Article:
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  • Green laser pointer identifies traces of dangerous chemicals in real time

    By using an ordinary green laser pointer, the kind commonly found in offices and college lecture halls, an Israeli research team has developed a new and portable Raman spectrometer which can detect minute traces of hazardous chemicals in real time; the new sensor’s compact design makes it a candidate for rapid field deployment to disaster zones and areas with security concerns

  • State Department denies concluding attack on consulate was in reaction to anti-Islamic video

    Ahead of hearings today before a congressional panel investigating potential security lapses at the U.S. consulate in Benghazi, the U.S. Department of State has said that it had no actionable intelligence about plans by a terrorist organizations for the deadly attack on the consulate; State Department officials also said the department had never concluded that the sacking of the mission was motivated by the U.S.-made video ridiculing Muslims

  • Hezbollah drone shot down over Israel

    The Israel Air Force (IAF) planes shot down a UAV over the north Negev; the UAV entered Israeli air space from the west, but Israeli intelligence says the drone was launched by Hezbollah in Lebanon, then made its way south over the Mediterranean, then turned east when it reached the water off the Gaza Strip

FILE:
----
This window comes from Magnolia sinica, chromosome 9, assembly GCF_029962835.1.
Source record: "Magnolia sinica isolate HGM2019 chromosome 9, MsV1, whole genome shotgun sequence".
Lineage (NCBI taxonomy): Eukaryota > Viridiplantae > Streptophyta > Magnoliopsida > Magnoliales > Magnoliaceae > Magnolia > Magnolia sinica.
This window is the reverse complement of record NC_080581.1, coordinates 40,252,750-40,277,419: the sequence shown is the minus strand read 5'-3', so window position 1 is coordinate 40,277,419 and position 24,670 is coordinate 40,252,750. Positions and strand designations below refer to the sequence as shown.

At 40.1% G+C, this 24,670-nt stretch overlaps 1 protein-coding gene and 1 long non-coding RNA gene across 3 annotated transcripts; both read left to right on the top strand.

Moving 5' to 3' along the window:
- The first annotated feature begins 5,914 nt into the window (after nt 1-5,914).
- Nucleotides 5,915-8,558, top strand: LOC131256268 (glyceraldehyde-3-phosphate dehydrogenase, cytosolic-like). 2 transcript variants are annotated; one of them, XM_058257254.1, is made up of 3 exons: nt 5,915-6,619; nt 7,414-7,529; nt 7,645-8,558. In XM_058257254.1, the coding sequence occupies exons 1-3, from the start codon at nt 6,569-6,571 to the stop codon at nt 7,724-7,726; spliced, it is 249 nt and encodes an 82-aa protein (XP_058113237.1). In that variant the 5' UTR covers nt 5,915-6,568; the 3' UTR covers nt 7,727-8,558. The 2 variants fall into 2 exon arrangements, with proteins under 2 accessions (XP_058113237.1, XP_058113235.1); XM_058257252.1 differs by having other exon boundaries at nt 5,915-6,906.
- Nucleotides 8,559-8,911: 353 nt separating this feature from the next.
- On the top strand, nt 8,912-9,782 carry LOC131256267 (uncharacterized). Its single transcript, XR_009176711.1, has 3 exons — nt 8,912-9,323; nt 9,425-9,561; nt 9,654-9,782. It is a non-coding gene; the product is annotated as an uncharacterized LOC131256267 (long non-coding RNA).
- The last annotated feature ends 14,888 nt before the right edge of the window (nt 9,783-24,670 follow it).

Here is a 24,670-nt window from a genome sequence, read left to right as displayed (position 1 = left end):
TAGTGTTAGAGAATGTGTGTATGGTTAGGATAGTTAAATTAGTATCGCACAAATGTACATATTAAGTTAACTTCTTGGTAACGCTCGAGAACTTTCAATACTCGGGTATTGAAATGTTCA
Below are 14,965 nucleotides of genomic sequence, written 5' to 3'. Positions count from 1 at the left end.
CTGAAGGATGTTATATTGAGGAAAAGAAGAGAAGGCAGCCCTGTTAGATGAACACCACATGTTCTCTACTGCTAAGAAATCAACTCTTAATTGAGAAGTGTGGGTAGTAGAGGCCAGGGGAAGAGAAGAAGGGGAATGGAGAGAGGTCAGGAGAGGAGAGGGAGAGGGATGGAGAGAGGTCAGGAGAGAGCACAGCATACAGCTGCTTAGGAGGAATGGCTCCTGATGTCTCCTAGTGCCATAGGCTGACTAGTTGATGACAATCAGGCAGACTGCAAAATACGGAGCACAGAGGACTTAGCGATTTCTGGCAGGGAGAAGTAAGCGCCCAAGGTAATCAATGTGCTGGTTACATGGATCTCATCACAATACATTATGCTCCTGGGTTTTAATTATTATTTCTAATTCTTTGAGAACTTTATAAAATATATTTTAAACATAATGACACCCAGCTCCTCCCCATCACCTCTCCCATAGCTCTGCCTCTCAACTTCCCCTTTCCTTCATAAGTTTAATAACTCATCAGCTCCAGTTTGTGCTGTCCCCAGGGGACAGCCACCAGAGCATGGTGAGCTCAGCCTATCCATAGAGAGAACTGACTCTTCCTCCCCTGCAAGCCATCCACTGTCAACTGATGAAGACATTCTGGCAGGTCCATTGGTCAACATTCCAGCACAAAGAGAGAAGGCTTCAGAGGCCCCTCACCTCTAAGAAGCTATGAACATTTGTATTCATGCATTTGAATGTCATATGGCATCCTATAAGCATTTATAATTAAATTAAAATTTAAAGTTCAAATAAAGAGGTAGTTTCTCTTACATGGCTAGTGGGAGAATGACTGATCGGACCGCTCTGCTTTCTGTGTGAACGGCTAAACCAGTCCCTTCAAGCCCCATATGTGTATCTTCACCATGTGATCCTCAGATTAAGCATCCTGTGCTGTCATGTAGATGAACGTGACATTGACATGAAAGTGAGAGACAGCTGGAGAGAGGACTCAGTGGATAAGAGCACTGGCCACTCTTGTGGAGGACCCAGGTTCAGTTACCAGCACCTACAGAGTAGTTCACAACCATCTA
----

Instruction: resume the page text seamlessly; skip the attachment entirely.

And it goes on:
• Jewish Community Homeland Security Primer distributed to law enforcement agencies

    Amidst the Jewish High Holidays, the Secure Community Network (SCN), the national homeland security initiative of the Jewish Federations of North America and the Conference of Presidents, distributed what SCN described as “a first ever” homeland security briefing primer for American law enforcement and homeland security agencies and national security partners across the United States

  • FBI investigators visit Benghazi consulate compound